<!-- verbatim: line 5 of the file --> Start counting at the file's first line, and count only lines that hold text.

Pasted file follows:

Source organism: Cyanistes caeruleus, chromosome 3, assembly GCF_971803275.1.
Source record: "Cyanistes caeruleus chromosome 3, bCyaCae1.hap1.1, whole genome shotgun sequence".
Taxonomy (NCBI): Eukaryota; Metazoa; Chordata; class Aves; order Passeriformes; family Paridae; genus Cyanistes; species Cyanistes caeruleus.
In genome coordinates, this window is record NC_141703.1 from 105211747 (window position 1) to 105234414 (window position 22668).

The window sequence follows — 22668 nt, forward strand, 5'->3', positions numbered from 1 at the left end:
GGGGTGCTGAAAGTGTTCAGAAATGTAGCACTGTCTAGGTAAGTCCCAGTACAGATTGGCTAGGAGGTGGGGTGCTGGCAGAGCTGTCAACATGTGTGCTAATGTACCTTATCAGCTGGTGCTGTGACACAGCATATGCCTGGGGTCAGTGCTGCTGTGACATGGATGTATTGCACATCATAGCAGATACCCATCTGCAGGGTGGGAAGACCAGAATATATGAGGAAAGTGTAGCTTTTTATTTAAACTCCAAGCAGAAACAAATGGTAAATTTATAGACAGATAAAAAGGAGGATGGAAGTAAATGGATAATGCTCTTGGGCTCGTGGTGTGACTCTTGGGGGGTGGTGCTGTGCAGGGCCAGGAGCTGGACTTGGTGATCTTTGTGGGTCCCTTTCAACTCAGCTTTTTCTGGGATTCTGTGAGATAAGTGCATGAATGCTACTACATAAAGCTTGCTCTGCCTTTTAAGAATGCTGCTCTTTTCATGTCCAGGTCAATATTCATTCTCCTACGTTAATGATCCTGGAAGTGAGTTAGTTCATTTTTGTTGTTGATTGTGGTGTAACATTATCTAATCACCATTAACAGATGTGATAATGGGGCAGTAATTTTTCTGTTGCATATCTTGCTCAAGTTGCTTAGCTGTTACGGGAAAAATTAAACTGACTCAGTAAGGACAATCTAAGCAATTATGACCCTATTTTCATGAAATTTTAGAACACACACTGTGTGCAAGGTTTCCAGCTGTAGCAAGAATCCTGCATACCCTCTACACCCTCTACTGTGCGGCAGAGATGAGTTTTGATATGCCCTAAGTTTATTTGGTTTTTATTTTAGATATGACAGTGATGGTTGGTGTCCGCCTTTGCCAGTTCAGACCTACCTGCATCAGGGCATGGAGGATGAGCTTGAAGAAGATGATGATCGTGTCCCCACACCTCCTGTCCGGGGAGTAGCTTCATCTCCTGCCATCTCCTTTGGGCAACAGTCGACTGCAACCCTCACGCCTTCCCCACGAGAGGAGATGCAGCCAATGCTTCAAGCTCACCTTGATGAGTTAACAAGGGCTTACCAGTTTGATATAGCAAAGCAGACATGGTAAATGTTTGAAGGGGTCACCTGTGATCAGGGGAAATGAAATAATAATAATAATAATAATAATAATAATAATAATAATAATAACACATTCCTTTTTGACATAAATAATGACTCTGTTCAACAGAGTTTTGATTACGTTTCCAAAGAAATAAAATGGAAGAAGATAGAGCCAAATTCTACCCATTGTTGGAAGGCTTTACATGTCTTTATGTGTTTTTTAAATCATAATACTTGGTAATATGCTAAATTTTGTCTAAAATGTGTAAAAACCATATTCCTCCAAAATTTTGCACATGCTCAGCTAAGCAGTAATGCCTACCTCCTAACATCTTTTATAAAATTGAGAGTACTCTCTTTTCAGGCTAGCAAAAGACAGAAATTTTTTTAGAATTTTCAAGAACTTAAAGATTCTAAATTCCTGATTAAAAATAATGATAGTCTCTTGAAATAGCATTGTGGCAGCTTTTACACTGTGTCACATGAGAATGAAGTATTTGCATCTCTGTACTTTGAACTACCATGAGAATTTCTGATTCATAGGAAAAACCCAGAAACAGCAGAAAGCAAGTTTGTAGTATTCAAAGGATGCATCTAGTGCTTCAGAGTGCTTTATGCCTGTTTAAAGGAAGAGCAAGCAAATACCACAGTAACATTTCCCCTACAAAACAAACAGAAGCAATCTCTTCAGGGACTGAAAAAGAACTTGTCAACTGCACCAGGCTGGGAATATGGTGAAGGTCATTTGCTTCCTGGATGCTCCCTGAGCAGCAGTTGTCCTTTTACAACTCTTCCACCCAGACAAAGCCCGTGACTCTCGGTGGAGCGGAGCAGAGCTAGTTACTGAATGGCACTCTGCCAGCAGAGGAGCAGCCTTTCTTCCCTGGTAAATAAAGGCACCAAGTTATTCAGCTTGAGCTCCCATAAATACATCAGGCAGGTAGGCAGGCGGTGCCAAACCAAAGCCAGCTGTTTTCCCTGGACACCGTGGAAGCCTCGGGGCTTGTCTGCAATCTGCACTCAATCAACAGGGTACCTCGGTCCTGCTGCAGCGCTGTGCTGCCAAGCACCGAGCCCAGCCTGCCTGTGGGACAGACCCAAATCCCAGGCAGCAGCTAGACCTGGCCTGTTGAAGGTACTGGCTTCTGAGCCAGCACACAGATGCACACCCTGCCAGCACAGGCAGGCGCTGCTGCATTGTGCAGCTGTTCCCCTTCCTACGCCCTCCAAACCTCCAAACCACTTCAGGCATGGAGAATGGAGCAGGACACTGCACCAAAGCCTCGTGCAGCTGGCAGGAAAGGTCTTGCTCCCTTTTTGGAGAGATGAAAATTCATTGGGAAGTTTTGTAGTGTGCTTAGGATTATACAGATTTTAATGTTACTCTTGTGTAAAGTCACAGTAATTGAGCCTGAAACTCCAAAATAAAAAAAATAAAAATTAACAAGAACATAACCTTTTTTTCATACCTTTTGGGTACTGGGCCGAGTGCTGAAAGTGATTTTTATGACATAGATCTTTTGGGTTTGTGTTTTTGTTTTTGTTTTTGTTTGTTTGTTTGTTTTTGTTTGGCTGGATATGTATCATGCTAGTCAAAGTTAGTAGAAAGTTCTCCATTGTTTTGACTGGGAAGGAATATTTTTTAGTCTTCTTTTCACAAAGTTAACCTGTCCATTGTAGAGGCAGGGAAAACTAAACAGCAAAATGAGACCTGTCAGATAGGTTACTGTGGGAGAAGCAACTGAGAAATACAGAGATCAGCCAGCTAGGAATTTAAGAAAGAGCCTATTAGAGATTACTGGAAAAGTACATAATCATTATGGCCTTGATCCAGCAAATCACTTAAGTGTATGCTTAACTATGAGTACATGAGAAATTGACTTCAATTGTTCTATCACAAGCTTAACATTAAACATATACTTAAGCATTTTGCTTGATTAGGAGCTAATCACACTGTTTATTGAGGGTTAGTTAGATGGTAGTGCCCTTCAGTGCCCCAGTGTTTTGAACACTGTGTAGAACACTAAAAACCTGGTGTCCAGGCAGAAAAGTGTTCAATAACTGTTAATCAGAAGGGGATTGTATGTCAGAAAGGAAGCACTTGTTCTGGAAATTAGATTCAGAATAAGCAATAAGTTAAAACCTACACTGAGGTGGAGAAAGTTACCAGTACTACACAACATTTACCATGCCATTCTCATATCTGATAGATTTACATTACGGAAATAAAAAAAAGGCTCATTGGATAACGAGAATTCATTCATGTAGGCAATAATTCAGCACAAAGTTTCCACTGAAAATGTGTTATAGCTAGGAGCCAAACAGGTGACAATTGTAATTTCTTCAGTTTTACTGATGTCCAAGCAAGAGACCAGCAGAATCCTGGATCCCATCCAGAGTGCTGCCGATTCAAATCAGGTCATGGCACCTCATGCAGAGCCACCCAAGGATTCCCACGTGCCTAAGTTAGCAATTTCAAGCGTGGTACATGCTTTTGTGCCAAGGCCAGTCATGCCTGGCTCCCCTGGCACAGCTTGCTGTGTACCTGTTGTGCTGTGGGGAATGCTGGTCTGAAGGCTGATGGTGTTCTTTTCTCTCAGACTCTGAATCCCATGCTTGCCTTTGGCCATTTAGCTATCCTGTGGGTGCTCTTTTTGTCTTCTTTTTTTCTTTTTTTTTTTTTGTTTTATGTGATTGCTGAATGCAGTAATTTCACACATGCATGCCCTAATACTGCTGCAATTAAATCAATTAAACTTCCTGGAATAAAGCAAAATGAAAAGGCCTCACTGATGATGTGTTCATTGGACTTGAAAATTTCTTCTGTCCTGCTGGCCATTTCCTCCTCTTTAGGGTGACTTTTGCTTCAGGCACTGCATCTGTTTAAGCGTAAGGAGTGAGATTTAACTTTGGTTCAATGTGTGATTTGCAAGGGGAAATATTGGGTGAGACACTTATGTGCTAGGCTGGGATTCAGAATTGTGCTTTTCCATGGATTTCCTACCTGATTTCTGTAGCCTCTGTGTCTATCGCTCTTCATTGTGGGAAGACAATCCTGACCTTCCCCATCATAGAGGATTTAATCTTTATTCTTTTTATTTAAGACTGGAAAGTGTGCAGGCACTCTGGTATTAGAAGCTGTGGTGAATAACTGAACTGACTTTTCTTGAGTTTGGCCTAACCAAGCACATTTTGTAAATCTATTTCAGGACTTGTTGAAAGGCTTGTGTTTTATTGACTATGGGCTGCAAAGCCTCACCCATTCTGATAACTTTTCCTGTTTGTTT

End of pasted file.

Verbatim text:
The window sequence follows — 22668 nt, forward strand, 5'->3', positions numbered from 1 at the left end: